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Everything Flows (1970)
Everything Flows is the last novel by Vasily Grossman, written after the Soviet authorities suppressed his extraordinary epic of besieged Stalingrad, and the besieged modern soul, Life and Fate. The central story is simple yet moving: Ivan Grigoryevich, the hero, is released after thirty years in the Soviet camps and has to struggle to find a place for himself in an unfamiliar world. This story, however, provides only the bare bones of a work written with prophetic urgency and in the shadow of death. Interspersing Ivan's story with a variety of other stories and essays and even a miniature play, Grossman writes boldly and uncompromisingly about Russian history and the 'Russian soul,' about Lenin and Stalin, about Moscow prisons in 1937, and about the fate of women in the Gulag, and in the play he subtly dramatizes the pressures that force people to compromise with an evil regime. His chapter about the least-known act of genocide of the last century-the Terror Famine that led to the deaths of around five million Ukrainian peasants in 1932 - 33-is unbearably lucid, comparable in its power only to the last cantos of Dante's Inferno.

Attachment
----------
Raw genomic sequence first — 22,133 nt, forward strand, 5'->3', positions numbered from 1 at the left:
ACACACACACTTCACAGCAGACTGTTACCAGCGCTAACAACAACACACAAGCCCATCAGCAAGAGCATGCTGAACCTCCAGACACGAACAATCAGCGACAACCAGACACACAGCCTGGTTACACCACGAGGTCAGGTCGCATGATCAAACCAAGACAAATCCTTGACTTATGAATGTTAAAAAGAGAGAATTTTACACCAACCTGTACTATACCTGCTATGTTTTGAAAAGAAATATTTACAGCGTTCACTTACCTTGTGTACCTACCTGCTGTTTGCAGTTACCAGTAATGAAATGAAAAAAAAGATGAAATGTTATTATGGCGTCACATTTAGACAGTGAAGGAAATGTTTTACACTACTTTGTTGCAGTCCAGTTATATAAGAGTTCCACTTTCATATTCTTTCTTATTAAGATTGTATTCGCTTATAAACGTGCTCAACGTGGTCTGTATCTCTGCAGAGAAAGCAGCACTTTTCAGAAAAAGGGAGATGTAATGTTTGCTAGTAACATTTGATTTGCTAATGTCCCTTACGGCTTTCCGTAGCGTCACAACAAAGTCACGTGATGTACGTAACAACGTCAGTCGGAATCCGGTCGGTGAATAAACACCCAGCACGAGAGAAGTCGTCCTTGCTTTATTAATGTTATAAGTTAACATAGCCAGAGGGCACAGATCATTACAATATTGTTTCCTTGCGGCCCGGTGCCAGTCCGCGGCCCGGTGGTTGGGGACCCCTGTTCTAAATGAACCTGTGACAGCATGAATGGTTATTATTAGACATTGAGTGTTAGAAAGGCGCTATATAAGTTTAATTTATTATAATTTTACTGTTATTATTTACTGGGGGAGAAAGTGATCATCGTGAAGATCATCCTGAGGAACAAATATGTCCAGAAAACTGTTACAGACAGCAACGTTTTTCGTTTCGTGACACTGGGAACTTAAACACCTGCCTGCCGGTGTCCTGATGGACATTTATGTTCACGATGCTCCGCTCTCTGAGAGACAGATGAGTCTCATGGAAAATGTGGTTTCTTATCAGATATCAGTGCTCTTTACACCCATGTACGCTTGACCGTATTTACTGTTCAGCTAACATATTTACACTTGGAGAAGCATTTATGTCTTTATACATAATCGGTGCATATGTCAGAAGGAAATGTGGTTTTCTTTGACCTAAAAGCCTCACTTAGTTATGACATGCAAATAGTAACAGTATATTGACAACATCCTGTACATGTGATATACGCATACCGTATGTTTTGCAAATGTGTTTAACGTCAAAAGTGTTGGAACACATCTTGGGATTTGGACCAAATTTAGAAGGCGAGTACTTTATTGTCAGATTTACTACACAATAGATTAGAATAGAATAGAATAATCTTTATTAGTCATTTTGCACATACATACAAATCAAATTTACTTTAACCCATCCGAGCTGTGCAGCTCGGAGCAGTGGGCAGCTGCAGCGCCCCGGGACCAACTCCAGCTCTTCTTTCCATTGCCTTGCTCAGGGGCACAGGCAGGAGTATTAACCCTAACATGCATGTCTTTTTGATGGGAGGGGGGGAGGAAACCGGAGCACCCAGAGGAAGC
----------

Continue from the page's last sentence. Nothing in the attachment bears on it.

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2 editions of this book were published by NYRB Classics.
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